We know — the excitement of the *early* part of early retirement is powerful. So much so that it’s easy to focus our retirement planning mostly on those early years. The later years are also so much harder to predict — more variables, a longer time horizon, more unknown unknowns. But as we’ve seen in our own planning, it’s easy to have an inadvertent early phase bias built in — here’s how to suss that out and ensure that you’re planning for both your early retirement and traditional retirement.
We love that more and more people are talking about prenups these days (more financial transparency between partners is great!), but for those of us considering early retirement, we think a pre-FIRE agreement is even more important. After all, early retirement comes with its own set of major risks, some of which we’re insulated from to some extent as a couple, but others which become bigger risks for those who are married. Here’s how we’re navigating this.
We’re all getting conflicting signals right now: From financial analysts predicting lousy returns for the foreseeable future, and from early retirees reporting how they’re beating their projections every quarter. We could take away two very different lessons from this dissonance: that we need to make sure our plan is extra solid and based on low projected returns, or that we’re probably overthinking it all and working longer than we need to. We have an opinion on this (always do!), and share why we’re taking the more conservative approach, because: recency bias.
This year has been flying by, and we can’t believe it’s already time for our first quarter update. And it’s not just numbers on our minds — getting this close to retirement has us feeling all kinds of contradictory feelings, and the recent market boom has us in a state of disbelief.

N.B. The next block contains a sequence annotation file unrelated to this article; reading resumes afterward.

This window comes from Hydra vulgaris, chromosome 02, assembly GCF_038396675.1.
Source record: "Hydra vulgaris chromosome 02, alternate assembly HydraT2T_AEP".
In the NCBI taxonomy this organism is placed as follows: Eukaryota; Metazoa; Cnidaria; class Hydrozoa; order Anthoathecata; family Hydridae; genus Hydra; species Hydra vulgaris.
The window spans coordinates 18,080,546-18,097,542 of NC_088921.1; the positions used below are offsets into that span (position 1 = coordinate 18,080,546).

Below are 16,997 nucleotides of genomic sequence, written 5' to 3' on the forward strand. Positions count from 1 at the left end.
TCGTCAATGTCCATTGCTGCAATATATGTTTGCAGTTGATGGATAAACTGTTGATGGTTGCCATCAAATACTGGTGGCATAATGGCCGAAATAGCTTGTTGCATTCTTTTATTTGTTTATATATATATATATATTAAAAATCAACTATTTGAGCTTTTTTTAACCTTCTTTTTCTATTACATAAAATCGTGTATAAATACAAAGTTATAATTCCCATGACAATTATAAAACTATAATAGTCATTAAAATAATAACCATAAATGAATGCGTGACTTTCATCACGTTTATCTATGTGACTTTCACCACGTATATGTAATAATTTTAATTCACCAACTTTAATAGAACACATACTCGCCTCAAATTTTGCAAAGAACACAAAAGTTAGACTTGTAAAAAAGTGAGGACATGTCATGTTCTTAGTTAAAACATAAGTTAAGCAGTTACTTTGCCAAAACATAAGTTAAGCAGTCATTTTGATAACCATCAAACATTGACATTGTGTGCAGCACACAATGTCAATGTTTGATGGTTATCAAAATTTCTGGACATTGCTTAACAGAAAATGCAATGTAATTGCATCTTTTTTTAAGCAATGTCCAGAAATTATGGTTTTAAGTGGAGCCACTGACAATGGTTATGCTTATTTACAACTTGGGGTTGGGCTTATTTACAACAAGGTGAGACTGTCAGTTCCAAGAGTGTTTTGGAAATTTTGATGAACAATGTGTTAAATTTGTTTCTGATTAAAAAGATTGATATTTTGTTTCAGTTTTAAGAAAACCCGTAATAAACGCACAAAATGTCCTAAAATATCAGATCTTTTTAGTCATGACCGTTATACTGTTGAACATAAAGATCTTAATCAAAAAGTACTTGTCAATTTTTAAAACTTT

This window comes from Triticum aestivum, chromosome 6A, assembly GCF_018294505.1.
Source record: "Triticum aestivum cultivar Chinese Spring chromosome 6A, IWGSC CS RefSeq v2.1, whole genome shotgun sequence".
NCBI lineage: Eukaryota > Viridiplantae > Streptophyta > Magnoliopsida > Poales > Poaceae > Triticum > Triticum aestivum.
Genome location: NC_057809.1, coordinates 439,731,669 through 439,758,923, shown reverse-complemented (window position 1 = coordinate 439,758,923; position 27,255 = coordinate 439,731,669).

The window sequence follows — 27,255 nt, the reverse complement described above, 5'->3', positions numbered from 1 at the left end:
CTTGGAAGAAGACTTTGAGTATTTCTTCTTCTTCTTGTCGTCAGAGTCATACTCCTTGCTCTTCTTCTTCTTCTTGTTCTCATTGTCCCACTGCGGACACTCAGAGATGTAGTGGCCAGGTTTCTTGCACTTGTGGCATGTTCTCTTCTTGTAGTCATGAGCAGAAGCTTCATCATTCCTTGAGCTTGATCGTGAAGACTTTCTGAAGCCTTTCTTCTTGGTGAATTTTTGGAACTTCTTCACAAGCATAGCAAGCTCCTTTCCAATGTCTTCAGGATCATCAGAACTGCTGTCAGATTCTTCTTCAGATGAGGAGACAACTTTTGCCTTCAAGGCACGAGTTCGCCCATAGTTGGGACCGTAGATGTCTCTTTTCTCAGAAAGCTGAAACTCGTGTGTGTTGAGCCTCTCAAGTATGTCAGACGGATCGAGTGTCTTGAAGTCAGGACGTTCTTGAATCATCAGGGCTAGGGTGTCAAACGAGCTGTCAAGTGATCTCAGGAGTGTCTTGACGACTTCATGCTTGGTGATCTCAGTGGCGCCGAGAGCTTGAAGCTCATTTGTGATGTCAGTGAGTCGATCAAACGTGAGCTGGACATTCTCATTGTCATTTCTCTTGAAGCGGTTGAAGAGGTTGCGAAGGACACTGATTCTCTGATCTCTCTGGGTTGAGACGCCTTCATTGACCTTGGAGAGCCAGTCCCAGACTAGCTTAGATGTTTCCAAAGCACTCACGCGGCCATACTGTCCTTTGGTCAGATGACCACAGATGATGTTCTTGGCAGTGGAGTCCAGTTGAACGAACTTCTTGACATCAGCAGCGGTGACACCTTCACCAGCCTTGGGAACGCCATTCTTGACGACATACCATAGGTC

Reaching financial independence is, more than anything, a waiting game. Especially for those who follow a passive investment strategy like indexing, there’s very little thinking to do once you set your plan in motion. But, the journey still takes years, often many years. Here’s why it’s so critical to pace yourself on that journey.
It’s so fun and exciting to plan for financial independence and early retirement that it’s easy to focus only on what happens when things go well. But it’s important to pressure test our plans to make sure they will still hold up even if (or when!) things don’t go as planned. Here’s our suggestion on one way to do that.
Something we’re starting to realize is: What we all call retirement planning isn’t really true retirement planning. Money is only a tiny piece of this, and not what most of us will be thinking about daily once we stop working. Real retirement planning is planning for all the rest of life that comes post-career, and for us, a big part of that is travel. So we’re shifting now into *real* retirement planning, and thinking through those big travel questions like how long to stay out, and where to go first.
Lately I’ve been making it sound like we both want to retire as soon as humanly possible, but that’s not true. I’m the one who wants out ASAP, while Mr. ONL is playing the role of the financially prudent one and trying to keep us working for one more year, as we’d always planned. But that’s not where we started — he used to be the one who wanted to quit ASAP, while I wanted to be sure we were prepared times ten. Today: the story of our retirement timing role reversal.